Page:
NYFF 2007: Silent Sunshine, Secret Light (STELLET LICHT and SECRET SUNSHINE)

By tully | "Boredom at Its Boredest" by Michael Tully October 4, 2007 at 10:13AM

NYFF 2007: Silent Sunshine, Secret Light (STELLET LICHT and SECRET SUNSHINE)

Yes, it's 5:18am and I have to get up at 8:03. Yes, in addition to watching tomorrow morning's press screening of Alexander Sokurov's ALEXANDRA, I have to paint an entire apartment (wait, did I just say "tomorrow morning"--that's a good one!). Yes, I stayed out way too late tonight. But the situation demanded it, and although I am a poor, old man, I had to rise to the occasion. One day I won't be able to experience any of these fun nights and although my brain might not be there to remember what it's missing, I will still miss them nonetheless. So that is why I chose to partake. And partake some more. And partake just a little bit more. Tomorrow is going to hurt. Tomorrow always hurts. Put that in your jukebox and dance to it.

Unfortunately, today's post might seem a tiny bit familiar. I must have somehow accidentally deleted Tuesday's recap of STELLET LICHT and SECRET SUNSHINE, so I wanted to make it public again to let the world know what I think about these special films.

And without further ado, let us return to Tuesday...

Carlos Reygadas' STELLET LICHT screened for the press last Monday morning, kicking off a jam-packed week that featured such heralded titles as 4 MONTHS, 3 WEEKS AND 2 DAYS, SECRET SUNSHINE, THE FLIGHT OF THE RED BALLOON, THE MAN FROM LONDON, LEAVE HER TO HEAVEN, and many more. But one week later, the film that I can’t seem to shake is STELLET LICHT. I would prefer to watch it again before writing about it, but time isn’t going to allow that and I want to spread the word as widely as possible since its first screening is tonight.


So far, STELLET LICHT is my favorite film of this year’s NYFF. The opening shot is worth the price of admission alone, and has me clamoring to see it again. Whereas the stilted performances completely ruined any chance of me embracing BATTLE IN HEAVEN, in STELLET LICHT I felt like this was some sort of mysterious advantage. STELLET LICHT shares very much in common with the films of Bruno Dumont, and while it does feel like the work of a gifted filmmaker trying to recreate masterworks of the past (Dreyer and Malick, to name two), I personally didn’t feel wafts of pretension emanating off the screen (which happens in every second of every Dumont film). This felt like someone who was really trying to tap into something simple yet profound, and Reygadas damn near pulls it off and launches himself into the master-stratosphere.

I’ve been reading a good bit about the film, but no one has commented yet on the literal silent light that I saw when I watched it. During the incredible opening shot (seriously, it’s one for the ages), as the camera slowly pans past the stars in the sky, one star moves within the frame. At first, I thought it was an airplane. But then this star/light/whatever makes its way to the bottom of the frame as the camera pans down and settles on a field of grass. And it stays there. Initially, I thought this was a print problem, for the light settles and sticks in a certain section of the frame as if it were somehow affiliated with the subtitles themselves. But then, in the film’s startling last shot, which reverse mirrors the opening shot, that sparkle of light rises into the sky once again. Am I totally off base here? Does anyone know what I’m talking about? It sounds corny to say it and it might not have been the intention, but if it was a conscious decision, I’ll still accept it.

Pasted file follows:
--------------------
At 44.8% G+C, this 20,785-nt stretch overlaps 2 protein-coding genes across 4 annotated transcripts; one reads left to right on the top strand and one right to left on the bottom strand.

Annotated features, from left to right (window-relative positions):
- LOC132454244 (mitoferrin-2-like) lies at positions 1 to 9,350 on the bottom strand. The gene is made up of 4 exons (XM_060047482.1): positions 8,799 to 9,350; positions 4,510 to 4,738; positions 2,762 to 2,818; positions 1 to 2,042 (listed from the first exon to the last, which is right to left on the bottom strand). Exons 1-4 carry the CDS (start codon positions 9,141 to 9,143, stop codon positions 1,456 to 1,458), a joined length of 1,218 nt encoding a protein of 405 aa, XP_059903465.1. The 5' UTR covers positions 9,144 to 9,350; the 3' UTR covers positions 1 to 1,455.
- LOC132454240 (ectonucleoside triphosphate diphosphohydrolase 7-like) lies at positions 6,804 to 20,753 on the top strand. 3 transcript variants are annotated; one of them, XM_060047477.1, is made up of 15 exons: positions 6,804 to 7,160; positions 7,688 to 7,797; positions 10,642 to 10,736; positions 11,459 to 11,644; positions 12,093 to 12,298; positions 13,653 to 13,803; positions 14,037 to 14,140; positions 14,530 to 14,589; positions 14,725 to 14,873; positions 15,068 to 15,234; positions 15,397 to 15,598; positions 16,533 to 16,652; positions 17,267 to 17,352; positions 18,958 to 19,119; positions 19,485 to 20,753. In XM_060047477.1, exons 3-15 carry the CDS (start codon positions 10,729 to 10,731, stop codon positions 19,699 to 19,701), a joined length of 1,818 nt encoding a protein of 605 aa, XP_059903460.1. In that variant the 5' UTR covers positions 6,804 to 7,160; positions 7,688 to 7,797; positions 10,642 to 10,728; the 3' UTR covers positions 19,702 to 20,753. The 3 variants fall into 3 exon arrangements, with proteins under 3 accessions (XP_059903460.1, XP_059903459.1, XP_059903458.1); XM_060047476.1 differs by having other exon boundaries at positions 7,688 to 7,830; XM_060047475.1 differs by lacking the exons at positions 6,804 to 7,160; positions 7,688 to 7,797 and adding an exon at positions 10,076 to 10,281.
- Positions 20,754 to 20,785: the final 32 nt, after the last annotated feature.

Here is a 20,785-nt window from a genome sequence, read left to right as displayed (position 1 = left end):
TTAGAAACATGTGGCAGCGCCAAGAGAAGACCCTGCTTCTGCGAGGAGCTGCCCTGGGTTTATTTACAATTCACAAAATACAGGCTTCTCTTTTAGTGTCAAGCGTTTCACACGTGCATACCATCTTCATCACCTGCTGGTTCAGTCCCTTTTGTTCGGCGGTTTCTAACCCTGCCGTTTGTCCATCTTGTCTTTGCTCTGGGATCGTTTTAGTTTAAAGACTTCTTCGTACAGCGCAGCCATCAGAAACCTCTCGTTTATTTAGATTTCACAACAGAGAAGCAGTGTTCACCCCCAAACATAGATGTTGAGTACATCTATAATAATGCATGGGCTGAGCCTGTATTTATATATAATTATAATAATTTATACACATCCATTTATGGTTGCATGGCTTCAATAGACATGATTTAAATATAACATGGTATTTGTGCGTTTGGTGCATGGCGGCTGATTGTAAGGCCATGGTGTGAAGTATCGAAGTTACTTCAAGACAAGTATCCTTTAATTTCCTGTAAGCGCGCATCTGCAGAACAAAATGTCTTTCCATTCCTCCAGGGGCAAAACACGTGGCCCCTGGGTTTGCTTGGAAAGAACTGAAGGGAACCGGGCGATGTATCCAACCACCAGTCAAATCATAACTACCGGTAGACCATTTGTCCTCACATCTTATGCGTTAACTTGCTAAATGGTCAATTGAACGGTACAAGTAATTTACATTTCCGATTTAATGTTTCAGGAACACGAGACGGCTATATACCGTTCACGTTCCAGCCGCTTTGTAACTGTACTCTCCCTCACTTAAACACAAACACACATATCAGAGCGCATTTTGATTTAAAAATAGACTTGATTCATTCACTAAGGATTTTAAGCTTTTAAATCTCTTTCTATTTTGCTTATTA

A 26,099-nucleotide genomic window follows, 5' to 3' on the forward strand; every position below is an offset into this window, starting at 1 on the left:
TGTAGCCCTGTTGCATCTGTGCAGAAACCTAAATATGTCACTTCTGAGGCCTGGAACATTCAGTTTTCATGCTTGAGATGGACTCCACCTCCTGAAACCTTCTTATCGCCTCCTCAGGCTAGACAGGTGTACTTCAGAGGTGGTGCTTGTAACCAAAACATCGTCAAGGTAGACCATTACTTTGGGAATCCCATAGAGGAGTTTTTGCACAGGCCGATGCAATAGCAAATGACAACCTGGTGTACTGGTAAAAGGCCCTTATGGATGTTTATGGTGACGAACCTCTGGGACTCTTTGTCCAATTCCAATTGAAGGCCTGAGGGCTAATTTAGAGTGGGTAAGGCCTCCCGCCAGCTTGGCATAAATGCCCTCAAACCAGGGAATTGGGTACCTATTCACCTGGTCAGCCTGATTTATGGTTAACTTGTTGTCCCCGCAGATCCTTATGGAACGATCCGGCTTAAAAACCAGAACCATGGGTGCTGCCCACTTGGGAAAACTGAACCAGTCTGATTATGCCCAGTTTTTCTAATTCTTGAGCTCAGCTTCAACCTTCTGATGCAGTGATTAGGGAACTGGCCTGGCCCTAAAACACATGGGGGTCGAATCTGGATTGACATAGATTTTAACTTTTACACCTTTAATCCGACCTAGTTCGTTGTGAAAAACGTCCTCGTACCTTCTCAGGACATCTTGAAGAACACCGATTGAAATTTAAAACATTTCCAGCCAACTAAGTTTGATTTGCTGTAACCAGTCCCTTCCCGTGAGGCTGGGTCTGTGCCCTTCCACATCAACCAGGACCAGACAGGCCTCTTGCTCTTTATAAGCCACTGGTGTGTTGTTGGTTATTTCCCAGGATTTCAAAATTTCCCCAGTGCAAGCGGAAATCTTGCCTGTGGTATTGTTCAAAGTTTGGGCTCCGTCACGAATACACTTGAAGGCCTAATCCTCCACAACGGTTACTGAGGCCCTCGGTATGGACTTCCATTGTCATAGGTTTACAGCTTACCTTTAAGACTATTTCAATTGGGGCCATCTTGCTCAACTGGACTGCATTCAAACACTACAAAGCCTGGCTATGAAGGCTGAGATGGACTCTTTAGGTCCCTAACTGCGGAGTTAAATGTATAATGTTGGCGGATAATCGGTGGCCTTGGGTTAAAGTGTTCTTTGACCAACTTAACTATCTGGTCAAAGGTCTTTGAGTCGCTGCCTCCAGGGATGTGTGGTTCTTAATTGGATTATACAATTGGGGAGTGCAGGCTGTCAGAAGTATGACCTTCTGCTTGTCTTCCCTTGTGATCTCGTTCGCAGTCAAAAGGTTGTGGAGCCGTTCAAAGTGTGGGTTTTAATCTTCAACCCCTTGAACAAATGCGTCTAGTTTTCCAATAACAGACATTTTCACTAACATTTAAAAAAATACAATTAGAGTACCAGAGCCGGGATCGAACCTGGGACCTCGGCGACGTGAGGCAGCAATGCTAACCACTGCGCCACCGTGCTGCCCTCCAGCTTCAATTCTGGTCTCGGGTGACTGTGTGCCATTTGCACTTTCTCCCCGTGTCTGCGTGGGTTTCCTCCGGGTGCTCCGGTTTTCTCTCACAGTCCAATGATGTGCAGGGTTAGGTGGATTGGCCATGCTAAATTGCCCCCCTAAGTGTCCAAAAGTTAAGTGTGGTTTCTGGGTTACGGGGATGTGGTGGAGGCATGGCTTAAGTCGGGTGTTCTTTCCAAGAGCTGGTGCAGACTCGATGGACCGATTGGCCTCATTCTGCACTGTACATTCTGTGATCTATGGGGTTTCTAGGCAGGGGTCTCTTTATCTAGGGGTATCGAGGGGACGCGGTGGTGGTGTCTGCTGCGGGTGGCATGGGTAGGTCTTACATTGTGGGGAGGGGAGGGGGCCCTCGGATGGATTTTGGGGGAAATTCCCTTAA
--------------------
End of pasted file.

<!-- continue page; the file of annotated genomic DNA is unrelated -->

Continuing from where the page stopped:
I’m tired now, but I veryseriouslytruly recommend that you experience STELLET LICHT for yourself on the big screen.

As for SECRET SUNSHINE, my initial reaction was that it was a glossier version of A WOMAN UNDER THE INFLUENCE meets BREAKING THE WAVES meets SAFE. At first, I worried that I would be too underwhelmed, but the more that I think about it, the more complex and startling Lee Chang-dong’s film appears to be. Regardless, the thing that most matters here is Jeon Do-yeon’s tragic and exhilarating performance, which won her the Best Actress award at Cannes. The first scene in the church, where she is overwhelmed by God, gave me chills.


I can’t stay awake to write more right now, but I felt that I had to give both of these titles a plug. They are the cream of the crop of this year’s fest so far. What a Tuesday night for those of you out there who still appreciate audacious world cinema. You're in for a real treat if you manage to pull off a double-header.

As for audacious American cinema, Tuesday's press screening lineup has me ultra-excited: PARANOID PARK and I’M NOT THERE. Life could be much, much worse.

This article is related to: Indie Film